Survey: Northern Kentuckians More Likely to Know Someone Affected by Heroin
New details released this week from the Kentucky Health Issues Poll, conducted last fall by Interact for Health and Foundation for a Healthy Kentucky, indicate that people living in Northern Kentucky are far more likely to know someone affected by heroin use than people in the rest of the state.
Roughly one in ten Kentucky adults (11 percent) report family or friends who have experienced problems as a result of heroin use. This is similar to results from 2013, when 9 percent of respondents knew someone who had experienced a problem as a result of heroin use. However, the rate is much higher in some portions of the state. Nearly three in ten adults in Northern Kentucky (26 percent) know someone who has experienced problems as a result of heroin use.
Prescription drug abuse also remains an issue.
One in five Kentucky adults (24 percent) report that a family member or friend has experienced problems as a result of abusing prescription pain relievers such as OxyContin, Vicodin, Percocet, or codeine. This is down from previous years.
"Since 2011, all five regions of Kentucky have seen a decline in the percent of adults who report knowing friends and family members who have experienced problems as a result of abusing prescription pain relievers," says Ann Barnum, Senior Program Officer, Healthy Choices about Substance Use, Interact for Health. Eastern Kentucky, Greater Louisville, and Greater Lexington have seen significant declines.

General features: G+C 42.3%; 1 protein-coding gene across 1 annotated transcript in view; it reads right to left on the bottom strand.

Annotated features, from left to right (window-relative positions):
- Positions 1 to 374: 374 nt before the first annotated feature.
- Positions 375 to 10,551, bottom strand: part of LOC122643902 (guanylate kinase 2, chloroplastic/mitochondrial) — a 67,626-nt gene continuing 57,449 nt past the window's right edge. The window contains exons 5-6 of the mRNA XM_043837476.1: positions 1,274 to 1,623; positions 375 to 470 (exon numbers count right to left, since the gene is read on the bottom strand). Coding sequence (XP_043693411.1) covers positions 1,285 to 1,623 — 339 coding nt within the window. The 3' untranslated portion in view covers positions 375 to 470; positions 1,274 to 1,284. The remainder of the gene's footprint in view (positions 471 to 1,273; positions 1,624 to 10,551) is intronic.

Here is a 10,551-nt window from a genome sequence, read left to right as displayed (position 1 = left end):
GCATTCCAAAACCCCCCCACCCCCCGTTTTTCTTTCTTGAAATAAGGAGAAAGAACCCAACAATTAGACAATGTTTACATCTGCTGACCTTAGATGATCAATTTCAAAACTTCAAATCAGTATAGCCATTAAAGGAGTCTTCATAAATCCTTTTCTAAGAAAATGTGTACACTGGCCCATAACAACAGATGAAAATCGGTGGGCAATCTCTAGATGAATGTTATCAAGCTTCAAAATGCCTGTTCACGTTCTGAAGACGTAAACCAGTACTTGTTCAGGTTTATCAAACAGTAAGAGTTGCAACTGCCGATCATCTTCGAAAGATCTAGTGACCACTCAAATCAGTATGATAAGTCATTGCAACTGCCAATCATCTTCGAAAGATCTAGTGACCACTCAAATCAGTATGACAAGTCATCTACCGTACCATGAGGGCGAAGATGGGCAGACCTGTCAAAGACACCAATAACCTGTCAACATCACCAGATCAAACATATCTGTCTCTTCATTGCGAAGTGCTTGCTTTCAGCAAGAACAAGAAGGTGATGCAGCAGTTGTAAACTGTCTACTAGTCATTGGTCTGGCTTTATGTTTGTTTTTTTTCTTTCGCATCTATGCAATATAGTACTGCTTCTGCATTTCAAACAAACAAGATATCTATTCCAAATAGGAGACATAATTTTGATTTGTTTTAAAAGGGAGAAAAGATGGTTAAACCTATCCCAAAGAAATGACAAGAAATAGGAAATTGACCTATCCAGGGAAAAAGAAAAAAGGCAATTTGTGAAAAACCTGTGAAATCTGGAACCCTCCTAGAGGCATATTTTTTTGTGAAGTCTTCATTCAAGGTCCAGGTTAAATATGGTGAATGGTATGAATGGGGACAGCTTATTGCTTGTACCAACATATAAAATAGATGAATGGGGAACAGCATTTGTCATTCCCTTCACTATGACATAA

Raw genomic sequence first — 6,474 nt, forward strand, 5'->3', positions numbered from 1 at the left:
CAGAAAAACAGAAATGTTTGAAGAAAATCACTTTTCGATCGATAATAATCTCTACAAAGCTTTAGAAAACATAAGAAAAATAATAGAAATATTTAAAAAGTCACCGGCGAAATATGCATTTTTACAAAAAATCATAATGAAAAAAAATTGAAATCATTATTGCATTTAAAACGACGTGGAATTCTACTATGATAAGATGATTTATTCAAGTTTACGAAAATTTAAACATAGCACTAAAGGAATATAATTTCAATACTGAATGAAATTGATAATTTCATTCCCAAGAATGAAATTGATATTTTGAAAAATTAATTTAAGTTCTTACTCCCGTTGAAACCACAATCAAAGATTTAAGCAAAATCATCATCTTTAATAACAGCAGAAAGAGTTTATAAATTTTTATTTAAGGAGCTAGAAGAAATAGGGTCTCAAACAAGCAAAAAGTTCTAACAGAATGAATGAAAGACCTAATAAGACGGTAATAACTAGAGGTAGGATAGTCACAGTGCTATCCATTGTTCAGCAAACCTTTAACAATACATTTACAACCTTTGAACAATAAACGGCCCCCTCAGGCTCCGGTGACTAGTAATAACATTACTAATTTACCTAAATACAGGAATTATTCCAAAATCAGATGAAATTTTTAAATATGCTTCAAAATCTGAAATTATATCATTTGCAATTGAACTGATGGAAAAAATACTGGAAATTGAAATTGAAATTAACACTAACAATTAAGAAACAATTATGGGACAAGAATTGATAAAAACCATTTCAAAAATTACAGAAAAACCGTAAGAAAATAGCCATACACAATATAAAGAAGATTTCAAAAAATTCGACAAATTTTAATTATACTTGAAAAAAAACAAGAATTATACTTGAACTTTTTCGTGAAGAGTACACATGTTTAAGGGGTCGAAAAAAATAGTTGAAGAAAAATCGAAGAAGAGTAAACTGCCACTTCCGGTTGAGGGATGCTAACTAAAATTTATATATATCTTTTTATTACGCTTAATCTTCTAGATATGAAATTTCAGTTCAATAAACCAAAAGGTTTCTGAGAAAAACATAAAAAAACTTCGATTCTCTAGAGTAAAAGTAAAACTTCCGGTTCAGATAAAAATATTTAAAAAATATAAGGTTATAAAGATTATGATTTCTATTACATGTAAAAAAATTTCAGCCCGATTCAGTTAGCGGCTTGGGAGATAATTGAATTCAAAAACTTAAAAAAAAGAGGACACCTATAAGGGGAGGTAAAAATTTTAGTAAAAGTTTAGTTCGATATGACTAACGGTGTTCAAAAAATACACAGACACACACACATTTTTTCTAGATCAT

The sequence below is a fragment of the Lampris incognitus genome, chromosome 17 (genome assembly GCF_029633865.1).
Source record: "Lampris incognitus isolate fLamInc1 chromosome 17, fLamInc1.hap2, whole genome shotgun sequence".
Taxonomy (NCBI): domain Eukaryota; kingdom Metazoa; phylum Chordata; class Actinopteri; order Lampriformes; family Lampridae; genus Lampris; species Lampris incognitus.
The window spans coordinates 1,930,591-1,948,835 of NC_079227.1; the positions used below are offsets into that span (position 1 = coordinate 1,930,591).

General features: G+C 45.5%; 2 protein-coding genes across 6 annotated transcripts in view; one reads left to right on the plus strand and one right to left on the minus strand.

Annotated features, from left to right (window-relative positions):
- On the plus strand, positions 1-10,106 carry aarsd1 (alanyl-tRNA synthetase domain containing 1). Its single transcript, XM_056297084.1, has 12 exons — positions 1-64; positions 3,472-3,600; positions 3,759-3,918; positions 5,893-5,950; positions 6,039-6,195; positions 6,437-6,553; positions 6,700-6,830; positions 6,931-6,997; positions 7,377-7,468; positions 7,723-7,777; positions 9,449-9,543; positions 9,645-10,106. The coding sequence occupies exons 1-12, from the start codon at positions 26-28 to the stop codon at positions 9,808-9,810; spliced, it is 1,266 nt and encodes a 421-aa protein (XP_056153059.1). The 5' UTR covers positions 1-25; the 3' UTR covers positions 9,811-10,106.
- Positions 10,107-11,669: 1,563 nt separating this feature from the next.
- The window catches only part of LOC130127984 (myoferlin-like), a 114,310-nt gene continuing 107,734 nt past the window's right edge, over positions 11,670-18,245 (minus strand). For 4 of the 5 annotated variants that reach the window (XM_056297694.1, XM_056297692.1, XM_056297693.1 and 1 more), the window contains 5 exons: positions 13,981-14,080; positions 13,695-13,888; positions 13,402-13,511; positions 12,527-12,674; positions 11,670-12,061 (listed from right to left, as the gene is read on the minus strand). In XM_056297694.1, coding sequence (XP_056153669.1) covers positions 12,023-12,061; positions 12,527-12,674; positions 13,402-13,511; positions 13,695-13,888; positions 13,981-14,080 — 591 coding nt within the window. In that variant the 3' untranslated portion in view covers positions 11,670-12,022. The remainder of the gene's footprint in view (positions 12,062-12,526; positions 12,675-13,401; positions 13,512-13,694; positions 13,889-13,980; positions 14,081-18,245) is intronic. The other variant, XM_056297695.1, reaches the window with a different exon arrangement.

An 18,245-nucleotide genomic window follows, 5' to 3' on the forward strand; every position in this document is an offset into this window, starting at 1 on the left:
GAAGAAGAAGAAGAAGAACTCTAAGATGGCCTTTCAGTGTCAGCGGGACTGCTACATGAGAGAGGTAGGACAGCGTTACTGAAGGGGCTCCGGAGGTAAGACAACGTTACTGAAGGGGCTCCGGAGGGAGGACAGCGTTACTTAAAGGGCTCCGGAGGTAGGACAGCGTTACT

“Even with the decline in those who know someone with problems from prescription drug misuse, the issue remains of major concern,” said Barnum.
Kentucky ranks third worst in the nation for drug overdose deaths, behind only West Virginia and New Mexico. Drug overdose deaths per capita have quadrupled since 1999, surpassing motor vehicle accidents as the leading cause of accidental death in Kentucky. Data released by the Kentucky Injury and Prevention Center (KIPC) reported 980 overdose fatalities in 2013. KIPC found that while prescription drug overdose deaths have continued to decline, those from heroin continued to increase, causing 200 overdose deaths in 2013, up 55 percent from 2012.
Older Kentucky residents are less likely to report having friends or family members who have experienced problems as a result of drug abuse. Adults 18 to 29 are more likely to know someone who has experienced problems as a result of using both prescription pain relievers and heroin than their older counterparts.
Photo: Heroin needles found on street/RCN file